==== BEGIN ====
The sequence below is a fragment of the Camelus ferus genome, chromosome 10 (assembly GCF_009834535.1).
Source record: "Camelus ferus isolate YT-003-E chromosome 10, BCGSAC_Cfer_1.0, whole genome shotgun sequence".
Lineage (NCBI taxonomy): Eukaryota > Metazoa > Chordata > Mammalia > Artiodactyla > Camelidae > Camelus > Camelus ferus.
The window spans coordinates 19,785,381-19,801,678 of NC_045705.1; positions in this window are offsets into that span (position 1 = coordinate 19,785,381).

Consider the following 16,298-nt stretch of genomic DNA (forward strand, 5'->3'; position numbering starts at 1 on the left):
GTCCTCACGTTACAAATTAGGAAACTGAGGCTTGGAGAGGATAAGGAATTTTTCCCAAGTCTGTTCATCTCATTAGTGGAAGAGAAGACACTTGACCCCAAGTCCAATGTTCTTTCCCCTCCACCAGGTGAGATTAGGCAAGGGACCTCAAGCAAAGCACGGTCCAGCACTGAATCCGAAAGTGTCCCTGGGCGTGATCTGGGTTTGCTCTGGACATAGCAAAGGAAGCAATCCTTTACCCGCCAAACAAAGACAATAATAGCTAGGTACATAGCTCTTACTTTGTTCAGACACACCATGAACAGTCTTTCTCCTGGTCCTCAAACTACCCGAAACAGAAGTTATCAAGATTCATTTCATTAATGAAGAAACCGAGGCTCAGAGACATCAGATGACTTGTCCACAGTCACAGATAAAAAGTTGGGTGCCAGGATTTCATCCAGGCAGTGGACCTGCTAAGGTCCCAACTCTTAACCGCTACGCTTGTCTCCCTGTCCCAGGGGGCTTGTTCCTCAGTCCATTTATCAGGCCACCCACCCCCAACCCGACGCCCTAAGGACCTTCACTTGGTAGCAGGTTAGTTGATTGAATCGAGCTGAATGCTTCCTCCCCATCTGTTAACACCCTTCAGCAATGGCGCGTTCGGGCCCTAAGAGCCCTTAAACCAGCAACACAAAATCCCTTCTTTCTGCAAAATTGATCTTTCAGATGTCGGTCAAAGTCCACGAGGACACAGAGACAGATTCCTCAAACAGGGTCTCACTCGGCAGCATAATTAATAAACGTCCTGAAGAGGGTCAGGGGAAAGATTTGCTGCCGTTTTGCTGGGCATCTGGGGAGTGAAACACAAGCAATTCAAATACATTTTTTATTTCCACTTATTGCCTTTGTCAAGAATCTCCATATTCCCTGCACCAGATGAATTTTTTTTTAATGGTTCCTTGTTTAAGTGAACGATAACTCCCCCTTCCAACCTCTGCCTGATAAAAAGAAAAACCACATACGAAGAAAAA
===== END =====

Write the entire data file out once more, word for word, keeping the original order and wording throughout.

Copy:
The sequence below is a fragment of the Camelus ferus genome, chromosome 10 (assembly GCF_009834535.1).
Source record: "Camelus ferus isolate YT-003-E chromosome 10, BCGSAC_Cfer_1.0, whole genome shotgun sequence".
Lineage (NCBI taxonomy): Eukaryota > Metazoa > Chordata > Mammalia > Artiodactyla > Camelidae > Camelus > Camelus ferus.
The window spans coordinates 19,785,381-19,801,678 of NC_045705.1; positions in this window are offsets into that span (position 1 = coordinate 19,785,381).

Consider the following 16,298-nt stretch of genomic DNA (forward strand, 5'->3'; position numbering starts at 1 on the left):
GTCCTCACGTTACAAATTAGGAAACTGAGGCTTGGAGAGGATAAGGAATTTTTCCCAAGTCTGTTCATCTCATTAGTGGAAGAGAAGACACTTGACCCCAAGTCCAATGTTCTTTCCCCTCCACCAGGTGAGATTAGGCAAGGGACCTCAAGCAAAGCACGGTCCAGCACTGAATCCGAAAGTGTCCCTGGGCGTGATCTGGGTTTGCTCTGGACATAGCAAAGGAAGCAATCCTTTACCCGCCAAACAAAGACAATAATAGCTAGGTACATAGCTCTTACTTTGTTCAGACACACCATGAACAGTCTTTCTCCTGGTCCTCAAACTACCCGAAACAGAAGTTATCAAGATTCATTTCATTAATGAAGAAACCGAGGCTCAGAGACATCAGATGACTTGTCCACAGTCACAGATAAAAAGTTGGGTGCCAGGATTTCATCCAGGCAGTGGACCTGCTAAGGTCCCAACTCTTAACCGCTACGCTTGTCTCCCTGTCCCAGGGGGCTTGTTCCTCAGTCCATTTATCAGGCCACCCACCCCCAACCCGACGCCCTAAGGACCTTCACTTGGTAGCAGGTTAGTTGATTGAATCGAGCTGAATGCTTCCTCCCCATCTGTTAACACCCTTCAGCAATGGCGCGTTCGGGCCCTAAGAGCCCTTAAACCAGCAACACAAAATCCCTTCTTTCTGCAAAATTGATCTTTCAGATGTCGGTCAAAGTCCACGAGGACACAGAGACAGATTCCTCAAACAGGGTCTCACTCGGCAGCATAATTAATAAACGTCCTGAAGAGGGTCAGGGGAAAGATTTGCTGCCGTTTTGCTGGGCATCTGGGGAGTGAAACACAAGCAATTCAAATACATTTTTTATTTCCACTTATTGCCTTTGTCAAGAATCTCCATATTCCCTGCACCAGATGAATTTTTTTTTAATGGTTCCTTGTTTAAGTGAACGATAACTCCCCCTTCCAACCTCTGCCTGATAAAAAGAAAAACCACATACGAAGAAAAA